• The fire coral (Millepora alcicornis) is different than other members of the Cnidaria class as it is sessile and exists as a fixed colony of hydroids. It appears like normal coral and has a white to yellow or green exoskeleton. Small tentacles (dactylozooids) protrude through small gastropores in the exoskeleton. The venom contains in the nematocysts have hemolytic, dermonecrotic and cytotoxic toxins. Fire corals are widespread and exist in throughout the world with most victims being snorkelers and scuba divers.

    • Lacerations are associated with fire coral injuries due to their rigid structure. Envenomation occurs immediately and results in intense pain, pruritis and urticaria. Blistering occurs up to 6 hours after exposure. Pain and sensitivity can last for months after exposure. Systemic symptoms are extremely rare.
    • Management:
      • Fire coral are found throughout the world. Consider these injuries in swimmers and divers.
      • Oral analgesics, topical lidocaine and steroids may help symptoms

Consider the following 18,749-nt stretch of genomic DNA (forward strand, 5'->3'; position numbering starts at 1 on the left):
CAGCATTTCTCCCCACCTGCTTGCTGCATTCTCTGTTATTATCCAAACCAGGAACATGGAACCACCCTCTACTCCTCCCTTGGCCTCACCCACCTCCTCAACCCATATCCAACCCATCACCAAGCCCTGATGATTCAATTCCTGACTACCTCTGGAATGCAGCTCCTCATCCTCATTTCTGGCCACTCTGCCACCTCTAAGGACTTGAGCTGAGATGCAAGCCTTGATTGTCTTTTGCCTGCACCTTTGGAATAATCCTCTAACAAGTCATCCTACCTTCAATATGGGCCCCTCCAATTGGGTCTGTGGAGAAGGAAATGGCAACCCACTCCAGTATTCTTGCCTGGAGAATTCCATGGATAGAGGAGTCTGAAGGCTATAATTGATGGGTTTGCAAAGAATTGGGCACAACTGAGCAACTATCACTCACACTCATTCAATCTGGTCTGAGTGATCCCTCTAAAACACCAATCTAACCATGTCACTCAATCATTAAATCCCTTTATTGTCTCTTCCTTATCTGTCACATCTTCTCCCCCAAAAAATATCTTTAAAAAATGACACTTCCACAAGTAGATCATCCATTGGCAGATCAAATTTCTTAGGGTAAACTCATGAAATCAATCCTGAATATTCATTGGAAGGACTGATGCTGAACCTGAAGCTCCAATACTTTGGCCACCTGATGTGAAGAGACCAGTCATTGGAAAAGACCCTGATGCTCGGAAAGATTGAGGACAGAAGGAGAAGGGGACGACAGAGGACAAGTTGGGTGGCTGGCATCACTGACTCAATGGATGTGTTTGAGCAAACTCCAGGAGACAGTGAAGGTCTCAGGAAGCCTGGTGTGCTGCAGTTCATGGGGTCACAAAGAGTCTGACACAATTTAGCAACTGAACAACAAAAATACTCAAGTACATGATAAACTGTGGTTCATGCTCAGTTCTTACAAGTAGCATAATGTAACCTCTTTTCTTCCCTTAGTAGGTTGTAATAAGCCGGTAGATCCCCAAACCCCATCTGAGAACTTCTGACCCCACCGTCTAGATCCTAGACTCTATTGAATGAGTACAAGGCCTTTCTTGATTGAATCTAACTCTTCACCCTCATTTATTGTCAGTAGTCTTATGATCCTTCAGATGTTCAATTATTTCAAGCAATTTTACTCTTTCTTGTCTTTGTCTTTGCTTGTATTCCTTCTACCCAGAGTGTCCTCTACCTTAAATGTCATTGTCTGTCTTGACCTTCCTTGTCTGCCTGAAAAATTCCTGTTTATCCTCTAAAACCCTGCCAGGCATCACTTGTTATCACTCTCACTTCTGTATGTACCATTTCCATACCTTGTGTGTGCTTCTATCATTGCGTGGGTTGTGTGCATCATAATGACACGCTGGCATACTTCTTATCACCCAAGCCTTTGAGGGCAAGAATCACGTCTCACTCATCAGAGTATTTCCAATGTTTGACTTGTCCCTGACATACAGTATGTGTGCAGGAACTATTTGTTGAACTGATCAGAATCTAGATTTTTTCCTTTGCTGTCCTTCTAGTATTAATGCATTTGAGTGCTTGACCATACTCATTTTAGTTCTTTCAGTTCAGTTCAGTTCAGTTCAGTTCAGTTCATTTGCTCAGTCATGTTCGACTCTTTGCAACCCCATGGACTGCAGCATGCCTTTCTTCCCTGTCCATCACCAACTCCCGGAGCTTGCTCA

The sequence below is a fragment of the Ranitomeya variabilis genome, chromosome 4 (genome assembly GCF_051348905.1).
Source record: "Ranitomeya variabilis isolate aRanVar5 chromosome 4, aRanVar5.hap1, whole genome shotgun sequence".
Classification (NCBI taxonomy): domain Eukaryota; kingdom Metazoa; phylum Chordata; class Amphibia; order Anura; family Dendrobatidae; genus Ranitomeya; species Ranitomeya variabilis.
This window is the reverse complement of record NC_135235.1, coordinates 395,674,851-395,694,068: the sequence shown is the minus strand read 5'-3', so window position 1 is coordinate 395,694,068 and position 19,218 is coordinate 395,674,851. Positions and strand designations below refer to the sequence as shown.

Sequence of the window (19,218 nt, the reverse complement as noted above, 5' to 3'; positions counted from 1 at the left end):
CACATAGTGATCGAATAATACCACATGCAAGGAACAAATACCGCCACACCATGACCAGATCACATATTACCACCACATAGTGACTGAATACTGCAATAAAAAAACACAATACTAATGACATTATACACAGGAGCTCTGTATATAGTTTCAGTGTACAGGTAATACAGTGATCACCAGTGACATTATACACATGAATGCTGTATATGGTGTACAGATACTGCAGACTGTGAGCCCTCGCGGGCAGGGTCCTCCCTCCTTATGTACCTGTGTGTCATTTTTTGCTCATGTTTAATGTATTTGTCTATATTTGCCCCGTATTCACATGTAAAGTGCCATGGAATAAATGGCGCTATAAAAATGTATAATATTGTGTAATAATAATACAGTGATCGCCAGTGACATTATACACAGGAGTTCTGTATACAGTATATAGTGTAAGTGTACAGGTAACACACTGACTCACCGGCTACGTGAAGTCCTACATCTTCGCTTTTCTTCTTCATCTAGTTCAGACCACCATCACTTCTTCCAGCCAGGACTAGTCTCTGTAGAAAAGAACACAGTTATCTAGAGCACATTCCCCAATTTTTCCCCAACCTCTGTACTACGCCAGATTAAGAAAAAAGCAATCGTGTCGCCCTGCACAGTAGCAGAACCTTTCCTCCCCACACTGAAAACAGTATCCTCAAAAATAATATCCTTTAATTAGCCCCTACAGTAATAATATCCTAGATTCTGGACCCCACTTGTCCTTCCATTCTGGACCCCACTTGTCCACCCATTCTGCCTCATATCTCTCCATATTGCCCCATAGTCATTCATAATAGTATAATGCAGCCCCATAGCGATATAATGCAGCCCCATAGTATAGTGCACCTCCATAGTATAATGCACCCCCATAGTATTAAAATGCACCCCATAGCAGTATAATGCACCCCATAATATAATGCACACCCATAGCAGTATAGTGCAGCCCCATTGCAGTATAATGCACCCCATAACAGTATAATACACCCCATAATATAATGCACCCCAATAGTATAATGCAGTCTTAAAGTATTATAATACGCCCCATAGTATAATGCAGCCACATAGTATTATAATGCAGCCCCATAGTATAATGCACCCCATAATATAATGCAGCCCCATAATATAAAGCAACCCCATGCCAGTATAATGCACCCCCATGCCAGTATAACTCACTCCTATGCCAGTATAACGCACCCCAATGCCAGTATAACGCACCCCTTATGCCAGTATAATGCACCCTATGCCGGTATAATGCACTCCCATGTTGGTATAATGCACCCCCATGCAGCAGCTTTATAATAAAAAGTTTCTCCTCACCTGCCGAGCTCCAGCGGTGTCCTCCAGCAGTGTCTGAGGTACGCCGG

• Hot and cold water equally efficacious for pain with irrigation
      • Lacerations should be copiously irrigated and loose closure
      • Antibiotics covering skin and aquatic flora
      • Tetanus prophylaxis
    • Disposition:
      • Symptoms are usually localized to the skin. Patient can be discharged if no systemic symptoms.
  • Sea anemones
    • Sea anemones are in the class Anthozoa and are considered venomous carnivores. Anemones have tentacles that are coated in toxins that inactive voltage gated sodium channels causing paralysis to victims. Anemones have modified nematocysts called sporocysts. These envenomations are typical in persons swimming around coral reef without protective suits.